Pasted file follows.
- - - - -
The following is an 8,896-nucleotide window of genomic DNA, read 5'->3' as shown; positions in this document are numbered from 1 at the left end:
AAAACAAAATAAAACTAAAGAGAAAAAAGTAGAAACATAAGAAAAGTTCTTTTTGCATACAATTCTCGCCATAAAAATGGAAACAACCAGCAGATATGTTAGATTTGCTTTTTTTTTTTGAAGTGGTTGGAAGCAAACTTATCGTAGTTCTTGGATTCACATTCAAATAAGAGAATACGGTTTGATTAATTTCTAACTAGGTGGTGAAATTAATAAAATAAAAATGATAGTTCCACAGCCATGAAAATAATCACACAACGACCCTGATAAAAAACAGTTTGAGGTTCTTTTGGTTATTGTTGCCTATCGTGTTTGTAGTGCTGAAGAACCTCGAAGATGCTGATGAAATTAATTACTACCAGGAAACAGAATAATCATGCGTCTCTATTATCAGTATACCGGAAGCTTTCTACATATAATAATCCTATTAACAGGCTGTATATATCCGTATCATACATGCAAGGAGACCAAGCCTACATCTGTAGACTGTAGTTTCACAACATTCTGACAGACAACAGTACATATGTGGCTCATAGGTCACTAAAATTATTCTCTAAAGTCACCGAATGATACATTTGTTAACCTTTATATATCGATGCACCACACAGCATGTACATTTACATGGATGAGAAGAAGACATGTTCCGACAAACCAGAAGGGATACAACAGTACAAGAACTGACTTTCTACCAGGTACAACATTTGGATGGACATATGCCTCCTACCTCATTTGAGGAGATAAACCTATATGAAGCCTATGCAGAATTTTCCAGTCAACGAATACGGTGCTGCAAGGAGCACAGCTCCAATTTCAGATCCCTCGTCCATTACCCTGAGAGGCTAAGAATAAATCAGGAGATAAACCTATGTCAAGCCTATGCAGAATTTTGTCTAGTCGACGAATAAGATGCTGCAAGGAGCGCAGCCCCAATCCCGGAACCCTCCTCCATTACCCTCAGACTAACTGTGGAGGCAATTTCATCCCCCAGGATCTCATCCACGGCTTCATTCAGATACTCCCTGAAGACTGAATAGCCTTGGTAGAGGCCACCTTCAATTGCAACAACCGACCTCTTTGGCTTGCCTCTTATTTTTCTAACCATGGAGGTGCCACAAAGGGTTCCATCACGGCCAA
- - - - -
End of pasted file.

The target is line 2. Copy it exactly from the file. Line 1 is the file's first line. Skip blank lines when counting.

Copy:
AAAACAAAATAAAACTAAAGAGAAAAAAGTAGAAACATAAGAAAAGTTCTTTTTGCATACAATTCTCGCCATAAAAATGGAAACAACCAGCAGATATGTTAGATTTGCTTTTTTTTTTTGAAGTGGTTGGAAGCAAACTTATCGTAGTTCTTGGATTCACATTCAAATAAGAGAATACGGTTTGATTAATTTCTAACTAGGTGGTGAAATTAATAAAATAAAAATGATAGTTCCACAGCCATGAAAATAATCACACAACGACCCTGATAAAAAACAGTTTGAGGTTCTTTTGGTTATTGTTGCCTATCGTGTTTGTAGTGCTGAAGAACCTCGAAGATGCTGATGAAATTAATTACTACCAGGAAACAGAATAATCATGCGTCTCTATTATCAGTATACCGGAAGCTTTCTACATATAATAATCCTATTAACAGGCTGTATATATCCGTATCATACATGCAAGGAGACCAAGCCTACATCTGTAGACTGTAGTTTCACAACATTCTGACAGACAACAGTACATATGTGGCTCATAGGTCACTAAAATTATTCTCTAAAGTCACCGAATGATACATTTGTTAACCTTTATATATCGATGCACCACACAGCATGTACATTTACATGGATGAGAAGAAGACATGTTCCGACAAACCAGAAGGGATACAACAGTACAAGAACTGACTTTCTACCAGGTACAACATTTGGATGGACATATGCCTCCTACCTCATTTGAGGAGATAAACCTATATGAAGCCTATGCAGAATTTTCCAGTCAACGAATACGGTGCTGCAAGGAGCACAGCTCCAATTTCAGATCCCTCGTCCATTACCCTGAGAGGCTAAGAATAAATCAGGAGATAAACCTATGTCAAGCCTATGCAGAATTTTGTCTAGTCGACGAATAAGATGCTGCAAGGAGCGCAGCCCCAATCCCGGAACCCTCCTCCATTACCCTCAGACTAACTGTGGAGGCAATTTCATCCCCCAGGATCTCATCCACGGCTTCATTCAGATACTCCCTGAAGACTGAATAGCCTTGGTAGAGGCCACCTTCAATTGCAACAACCGACCTCTTTGGCTTGCCTCTTATTTTTCTAACCATGGAGGTGCCACAAAGGGTTCCATCACGGCCAA